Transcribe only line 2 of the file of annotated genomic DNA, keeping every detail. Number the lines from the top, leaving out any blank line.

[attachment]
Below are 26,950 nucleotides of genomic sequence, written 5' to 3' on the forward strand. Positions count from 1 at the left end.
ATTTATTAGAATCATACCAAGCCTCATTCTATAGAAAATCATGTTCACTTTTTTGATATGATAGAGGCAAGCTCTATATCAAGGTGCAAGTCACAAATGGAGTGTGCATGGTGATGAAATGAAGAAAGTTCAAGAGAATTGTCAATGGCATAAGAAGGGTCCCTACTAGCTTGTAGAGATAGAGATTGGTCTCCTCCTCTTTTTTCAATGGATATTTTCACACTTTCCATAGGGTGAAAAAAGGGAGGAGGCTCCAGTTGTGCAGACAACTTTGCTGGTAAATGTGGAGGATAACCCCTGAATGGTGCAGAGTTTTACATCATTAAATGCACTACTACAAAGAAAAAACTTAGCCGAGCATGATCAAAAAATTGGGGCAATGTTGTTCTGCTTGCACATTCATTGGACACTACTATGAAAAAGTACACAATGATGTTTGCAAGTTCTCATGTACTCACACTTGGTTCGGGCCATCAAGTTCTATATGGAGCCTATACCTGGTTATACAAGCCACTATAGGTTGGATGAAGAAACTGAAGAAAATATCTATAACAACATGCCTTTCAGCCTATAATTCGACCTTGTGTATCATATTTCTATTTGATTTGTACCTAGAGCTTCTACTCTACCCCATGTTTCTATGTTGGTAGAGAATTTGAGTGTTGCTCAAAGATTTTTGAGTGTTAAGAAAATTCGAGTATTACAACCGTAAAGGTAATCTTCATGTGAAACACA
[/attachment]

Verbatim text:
ATTTATTAGAATCATACCAAGCCTCATTCTATAGAAAATCATGTTCACTTTTTTGATATGATAGAGGCAAGCTCTATATCAAGGTGCAAGTCACAAATGGAGTGTGCATGGTGATGAAATGAAGAAAGTTCAAGAGAATTGTCAATGGCATAAGAAGGGTCCCTACTAGCTTGTAGAGATAGAGATTGGTCTCCTCCTCTTTTTTCAATGGATATTTTCACACTTTCCATAGGGTGAAAAAAGGGAGGAGGCTCCAGTTGTGCAGACAACTTTGCTGGTAAATGTGGAGGATAACCCCTGAATGGTGCAGAGTTTTACATCATTAAATGCACTACTACAAAGAAAAAACTTAGCCGAGCATGATCAAAAAATTGGGGCAATGTTGTTCTGCTTGCACATTCATTGGACACTACTATGAAAAAGTACACAATGATGTTTGCAAGTTCTCATGTACTCACACTTGGTTCGGGCCATCAAGTTCTATATGGAGCCTATACCTGGTTATACAAGCCACTATAGGTTGGATGAAGAAACTGAAGAAAATATCTATAACAACATGCCTTTCAGCCTATAATTCGACCTTGTGTATCATATTTCTATTTGATTTGTACCTAGAGCTTCTACTCTACCCCATGTTTCTATGTTGGTAGAGAATTTGAGTGTTGCTCAAAGATTTTTGAGTGTTAAGAAAATTCGAGTATTACAACCGTAAAGGTAATCTTCATGTGAAACACA